But for all the pros and cons of on-line auctions, I have bought older bottlings a lot cheaper than I would have got them retail. I have been able to complete collections that would otherwise be impossible, and I have been able to drink some unusual and rarer whiskies. You just have to keep your head when everybody around you in the auction seem to be losing theirs.
There is a list of on-line whisky auction sites I use or regularly browse below.
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The more regular of my readers will appreciate that I do tend to use a lot of miniature bottles for my reviews. This is due to a certain amount of expediency because of my work away from home and being away for more than half the year gives me limited time to drink full bottles. I have to say that I end up giving a lot of it away to my friends (you know who you are!) in order to kill bottles so I can move on to open something different.
The problem with this is that I am an inveterate bottle chaser, and this week was no different. My final sales of miniatures happened this week, and I managed to get some more decorative cask ends for the Strathspey hotel my wife runs. However, for me an online whisky auction is pretty much like doing your shopping at Aldi’s in as much as you can go for milk and bread, yet walk out with a 4″ grinder and a car tool kit as well. I ended up perusing the other miniatures for sale and came across a set of 4 miniatures at a relatively cheap price. The bait was in the trap, and the bottle chaser was sniffing around.
The drams in question were older bottlings from the Gordon & Macphail ‘Connoisseurs Collection’. Gordon & Macphail have had some great bottlings in the past and I already have a few of their miniatures in my collection, though these are unicorn drams that I wish to taste and possibly review the experience for you in the future. The drams I won this time are.
I was after the Coleburn and the Speyburn and in the end with auction fees I paid about £27 for all 4. However there was a big drawback – the fill levels were low. But does this mean I have been foolish or ripped off? I don’t think so, and I’ll spend the next few paragraphs explaining why I feel I haven’t been either of these and why perhaps you should take a chance.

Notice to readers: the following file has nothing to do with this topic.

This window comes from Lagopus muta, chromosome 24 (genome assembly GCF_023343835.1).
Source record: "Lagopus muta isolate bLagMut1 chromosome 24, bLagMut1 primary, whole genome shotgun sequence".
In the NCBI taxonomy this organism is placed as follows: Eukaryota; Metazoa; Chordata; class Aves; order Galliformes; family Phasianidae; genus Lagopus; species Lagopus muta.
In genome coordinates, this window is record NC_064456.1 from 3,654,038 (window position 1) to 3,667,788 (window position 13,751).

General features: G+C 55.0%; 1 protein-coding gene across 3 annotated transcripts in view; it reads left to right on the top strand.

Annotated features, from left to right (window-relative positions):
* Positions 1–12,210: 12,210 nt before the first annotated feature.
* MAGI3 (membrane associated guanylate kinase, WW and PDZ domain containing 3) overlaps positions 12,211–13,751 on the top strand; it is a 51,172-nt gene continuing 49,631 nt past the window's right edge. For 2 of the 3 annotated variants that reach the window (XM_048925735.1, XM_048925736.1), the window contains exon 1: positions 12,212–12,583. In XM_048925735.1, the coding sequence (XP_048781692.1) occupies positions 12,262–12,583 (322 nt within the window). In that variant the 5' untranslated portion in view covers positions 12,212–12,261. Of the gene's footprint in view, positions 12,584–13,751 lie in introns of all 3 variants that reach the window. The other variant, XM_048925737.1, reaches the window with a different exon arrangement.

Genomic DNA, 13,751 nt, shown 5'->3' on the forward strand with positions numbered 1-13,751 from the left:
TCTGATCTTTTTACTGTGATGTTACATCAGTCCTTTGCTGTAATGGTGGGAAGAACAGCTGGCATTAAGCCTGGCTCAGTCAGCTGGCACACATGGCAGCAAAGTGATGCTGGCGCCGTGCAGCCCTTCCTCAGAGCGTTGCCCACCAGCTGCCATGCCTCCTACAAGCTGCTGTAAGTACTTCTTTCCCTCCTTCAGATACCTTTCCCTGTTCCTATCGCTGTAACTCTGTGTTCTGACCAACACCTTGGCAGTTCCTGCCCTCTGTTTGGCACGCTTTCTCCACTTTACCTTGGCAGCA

Firstly, a rip off in an auction is not possible. In fact a rip off can only happen if you were sold something and you what you received was something that did not meet defined expectations. An auction house clearly shows the bottles on sale and will provide more on request. If you were prepared to pay the price with as much information as provided, then you have not been ripped off – you’ve just made a mistake.
Have I been foolish? Perhaps, but that is a matter of opinion. These drams could cost hundreds to buy as an individual full size bottles. I am going to be able to taste rarer drams for a fraction of that. If I was to find these drams in a whisky bar, I could imagine to pay £25+ for a dram for each one of these. It is worth saying that each of these drams have at least 25ml in them, some close to full. So potentially I have £100+ worth of drinking whisky.
Of course, with low fill levels, there are some drawbacks to this, and I have to acknowledge this. If the fluid level is low, then this means that whisky has evaporated out. I find that miniatures are particularly susceptible to this, and is one of the reasons I never recommend people collect miniatures unless they are aware of its risks and they are stored properly. Of course some people do collect these, but it’s not my thing. The risk of evaporation for me is too high and I personally feel I’d rather drink the miniatures.
One big problem with evaporation is that our largest concern should be that alcohol evaporates quicker than water, so there is a good chance that these drams which were bottled at 40% will not be at 40% when I try them. But that is a risk that I take, and while I am well aware that I will not get the full flavour that I would have got had it been fresh, I will still get an idea of what it would have been like.
As with any proposition I put to you, this needs some sort of perspective. While I know that my bottles are compromised, what about that £30+ nip you buy in a whisky bar? Once the seal is popped, that bottle is on countdown as oxidisation and evaporation takes place. Certainly the whisky bars I see don’t gas their whiskies once they have been opened. That means in the case of the more premium but less popular whiskies, you’ll never be getting a fresh like new dram. You’ll never know how much of the fill level is due to evaporation. Let’s extrapolate that thought by remembering that the lower the fill level goes, the evaporation rate increases. My gamble with the miniatures doesn’t seem quite so foolish now, does it?